Glance to the southwest from windows at city hall in Dawson Creek and massive rotating blades are visible atop Bear Mountain, British Columbia's original wind farm.
Up on the building’s roof, solar panels pre-heat water for internal use.
The south Peace city is an oil and gas exploration hub, but it’s proving integrating sustainable solutions into energy demands can also be a viable option.
This includes into integrating solar power into select municipal services.
The five kilowatt photovoltaic system atop city hall capturing the sun’s energy is one of more than half a dozen similar units on public buildings like recreation arenas, the municipal police station and the library.
Any surplus electrical power generated by the system at city hall is directed into the electrical grid, explained Duncan Redfern, deputy director of community services for the City of Dawson Creek.
When and where to apply solar technologies within the municipal services sector is key, he emphasized.
“There are trade offs. There are very efficient uses for solar energy and there are just good uses. And there can be grants available to implement the technology,” said Redfern.
He said an example of an efficient use of solar energy is in-field infrastructure, where there is no installed electrical wiring.
That’s why Dawson Creek has solar street lights in areas that would otherwise remain unlit, solar powered municipal bus shelters, crosswalk lights and the illumination of some municipal trails, parks and bridges.
“We do have an amazing solar resource in Dawson Creek along with other renewable energy sources,” said Cheryl Shuman, a Dawson Creek councillor since 2008 and a staunch promoter of the potential for solar energy within the municipal context.
She also sees the benefits of solar power on a broader, community level.
Right now, fossil fuels such as natural gas are cheap and plentiful, but that will not always be the case.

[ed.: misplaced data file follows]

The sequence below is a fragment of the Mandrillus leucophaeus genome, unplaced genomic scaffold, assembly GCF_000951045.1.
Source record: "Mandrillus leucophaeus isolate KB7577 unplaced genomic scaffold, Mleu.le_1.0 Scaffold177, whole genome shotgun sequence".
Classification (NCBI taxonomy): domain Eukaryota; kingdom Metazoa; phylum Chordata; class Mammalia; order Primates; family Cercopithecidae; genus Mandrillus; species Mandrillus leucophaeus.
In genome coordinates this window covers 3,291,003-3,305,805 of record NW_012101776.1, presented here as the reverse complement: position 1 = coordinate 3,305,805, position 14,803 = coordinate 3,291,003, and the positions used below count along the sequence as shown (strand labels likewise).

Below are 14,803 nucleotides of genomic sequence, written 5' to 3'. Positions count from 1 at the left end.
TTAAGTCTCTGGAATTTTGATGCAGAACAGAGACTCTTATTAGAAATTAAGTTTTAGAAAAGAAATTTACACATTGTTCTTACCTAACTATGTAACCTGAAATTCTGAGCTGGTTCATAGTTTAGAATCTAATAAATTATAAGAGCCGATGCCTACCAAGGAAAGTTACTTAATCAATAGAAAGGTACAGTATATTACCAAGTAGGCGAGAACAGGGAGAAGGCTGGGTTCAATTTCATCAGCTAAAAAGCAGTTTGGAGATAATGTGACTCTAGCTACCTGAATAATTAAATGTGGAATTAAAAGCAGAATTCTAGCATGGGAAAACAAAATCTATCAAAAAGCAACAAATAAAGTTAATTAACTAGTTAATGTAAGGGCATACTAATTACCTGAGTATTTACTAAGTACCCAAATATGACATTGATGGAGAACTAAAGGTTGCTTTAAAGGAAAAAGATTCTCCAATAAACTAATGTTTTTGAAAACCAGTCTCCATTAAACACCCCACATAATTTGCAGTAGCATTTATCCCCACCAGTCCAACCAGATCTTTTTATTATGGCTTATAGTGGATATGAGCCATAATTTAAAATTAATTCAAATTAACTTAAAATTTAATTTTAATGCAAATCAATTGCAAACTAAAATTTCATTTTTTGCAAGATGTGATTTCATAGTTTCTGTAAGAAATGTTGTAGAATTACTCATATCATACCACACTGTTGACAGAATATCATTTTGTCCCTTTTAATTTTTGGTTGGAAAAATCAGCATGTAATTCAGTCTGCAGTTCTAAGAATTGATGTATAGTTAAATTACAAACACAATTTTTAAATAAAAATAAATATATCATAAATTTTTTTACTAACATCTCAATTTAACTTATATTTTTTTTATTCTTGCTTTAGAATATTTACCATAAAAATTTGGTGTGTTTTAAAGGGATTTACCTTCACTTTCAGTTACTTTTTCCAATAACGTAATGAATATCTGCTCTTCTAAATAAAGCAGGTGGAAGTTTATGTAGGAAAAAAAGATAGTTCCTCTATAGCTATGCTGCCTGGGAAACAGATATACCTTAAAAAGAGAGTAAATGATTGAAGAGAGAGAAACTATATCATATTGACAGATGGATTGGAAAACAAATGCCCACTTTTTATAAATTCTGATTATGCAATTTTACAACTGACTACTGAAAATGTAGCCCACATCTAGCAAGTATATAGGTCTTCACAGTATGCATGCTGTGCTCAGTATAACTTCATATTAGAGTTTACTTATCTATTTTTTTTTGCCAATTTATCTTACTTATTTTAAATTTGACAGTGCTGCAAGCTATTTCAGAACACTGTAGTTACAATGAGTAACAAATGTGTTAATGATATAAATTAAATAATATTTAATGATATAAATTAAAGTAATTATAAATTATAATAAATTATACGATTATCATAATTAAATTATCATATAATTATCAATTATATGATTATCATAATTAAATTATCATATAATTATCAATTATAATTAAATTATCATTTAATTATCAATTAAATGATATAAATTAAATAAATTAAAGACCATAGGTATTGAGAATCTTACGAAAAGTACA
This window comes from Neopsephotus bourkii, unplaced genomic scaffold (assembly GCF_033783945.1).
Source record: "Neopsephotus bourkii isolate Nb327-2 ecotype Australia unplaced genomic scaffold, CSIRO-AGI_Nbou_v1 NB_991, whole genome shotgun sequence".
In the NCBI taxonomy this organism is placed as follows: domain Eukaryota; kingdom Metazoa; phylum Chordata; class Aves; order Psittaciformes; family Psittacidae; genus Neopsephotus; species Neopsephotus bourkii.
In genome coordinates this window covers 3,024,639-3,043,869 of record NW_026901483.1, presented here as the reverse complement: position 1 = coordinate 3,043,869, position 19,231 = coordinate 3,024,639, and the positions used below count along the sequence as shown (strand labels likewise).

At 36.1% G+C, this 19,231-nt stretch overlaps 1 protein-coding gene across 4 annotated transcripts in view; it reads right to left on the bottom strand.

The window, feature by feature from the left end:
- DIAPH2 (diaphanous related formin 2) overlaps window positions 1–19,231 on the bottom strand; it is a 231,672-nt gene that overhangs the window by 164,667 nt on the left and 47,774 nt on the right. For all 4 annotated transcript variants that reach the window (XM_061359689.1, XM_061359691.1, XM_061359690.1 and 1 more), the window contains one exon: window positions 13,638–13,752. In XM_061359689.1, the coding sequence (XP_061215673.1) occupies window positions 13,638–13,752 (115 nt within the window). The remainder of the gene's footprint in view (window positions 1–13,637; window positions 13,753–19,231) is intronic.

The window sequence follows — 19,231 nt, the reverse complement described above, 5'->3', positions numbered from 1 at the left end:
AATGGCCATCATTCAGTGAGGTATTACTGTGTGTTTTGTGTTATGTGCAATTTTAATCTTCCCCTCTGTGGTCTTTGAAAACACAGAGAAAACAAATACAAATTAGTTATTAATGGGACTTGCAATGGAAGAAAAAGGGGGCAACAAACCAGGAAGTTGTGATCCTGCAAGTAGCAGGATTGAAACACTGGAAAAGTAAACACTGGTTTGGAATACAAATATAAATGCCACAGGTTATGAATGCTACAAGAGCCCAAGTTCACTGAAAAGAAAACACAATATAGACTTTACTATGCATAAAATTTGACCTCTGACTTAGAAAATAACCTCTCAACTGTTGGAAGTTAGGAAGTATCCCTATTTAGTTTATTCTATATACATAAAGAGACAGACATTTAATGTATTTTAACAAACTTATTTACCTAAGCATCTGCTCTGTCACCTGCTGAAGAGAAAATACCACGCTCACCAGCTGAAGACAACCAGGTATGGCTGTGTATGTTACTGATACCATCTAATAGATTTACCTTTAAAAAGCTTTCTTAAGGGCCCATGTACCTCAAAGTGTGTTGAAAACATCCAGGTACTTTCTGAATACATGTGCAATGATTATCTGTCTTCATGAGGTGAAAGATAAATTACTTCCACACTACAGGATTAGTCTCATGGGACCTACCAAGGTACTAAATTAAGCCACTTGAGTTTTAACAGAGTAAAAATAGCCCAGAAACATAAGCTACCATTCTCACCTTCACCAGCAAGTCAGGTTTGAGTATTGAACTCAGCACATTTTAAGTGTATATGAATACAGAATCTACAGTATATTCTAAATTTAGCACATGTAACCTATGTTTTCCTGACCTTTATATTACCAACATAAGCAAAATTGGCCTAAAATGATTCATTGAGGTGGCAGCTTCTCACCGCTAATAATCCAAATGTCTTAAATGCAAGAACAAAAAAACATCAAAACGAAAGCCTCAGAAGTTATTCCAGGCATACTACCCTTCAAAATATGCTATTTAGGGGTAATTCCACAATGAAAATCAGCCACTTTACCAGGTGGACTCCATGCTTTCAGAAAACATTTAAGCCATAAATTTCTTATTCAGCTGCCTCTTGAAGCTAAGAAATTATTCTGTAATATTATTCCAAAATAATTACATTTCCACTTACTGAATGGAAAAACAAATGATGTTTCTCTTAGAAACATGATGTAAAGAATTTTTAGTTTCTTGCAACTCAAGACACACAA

“Dawson Creek buys about $1 million worth of energy a year and any way we can reduce that has multiple benefits,” Shuman said.
Dawson Creek has been named Canada’s first solar city by the Canadian Solar Cities Program, a non-profit organization dedicated to the promotion of solar technologies, she continues.
Shuman believes that recognition would have pleased the late Calvin Kruk.
“Solar’s potential was ramped up by our former mayor and his team at city hall in 2005,” she explained.
“He was very progressive and inspired a lot of people.”
Dawson Creek also has a policy whereby new city housing construction is required to include solar energy ready plumbing and electrical conduits to encourage system installation.
There are also plans for installing seven electric vehicle charging stations around the city with about 75 per cent of the cost covered by a provincial government grant.
“I’d like to see those stations solar charged during the day,” said Shuman.
“There are so many different uses for solar initiatives.”
Dawson Creek’s commitment to renewable energy was further reflected in a recent appointment.
Matt McWilliam is Dawson Creek’s new energy manager, a temporary position underwritten by BC Hydro.
“Our goal is to try and diversify from conventional energy consumption within the community and the corporate city infrastructure,” he explained.\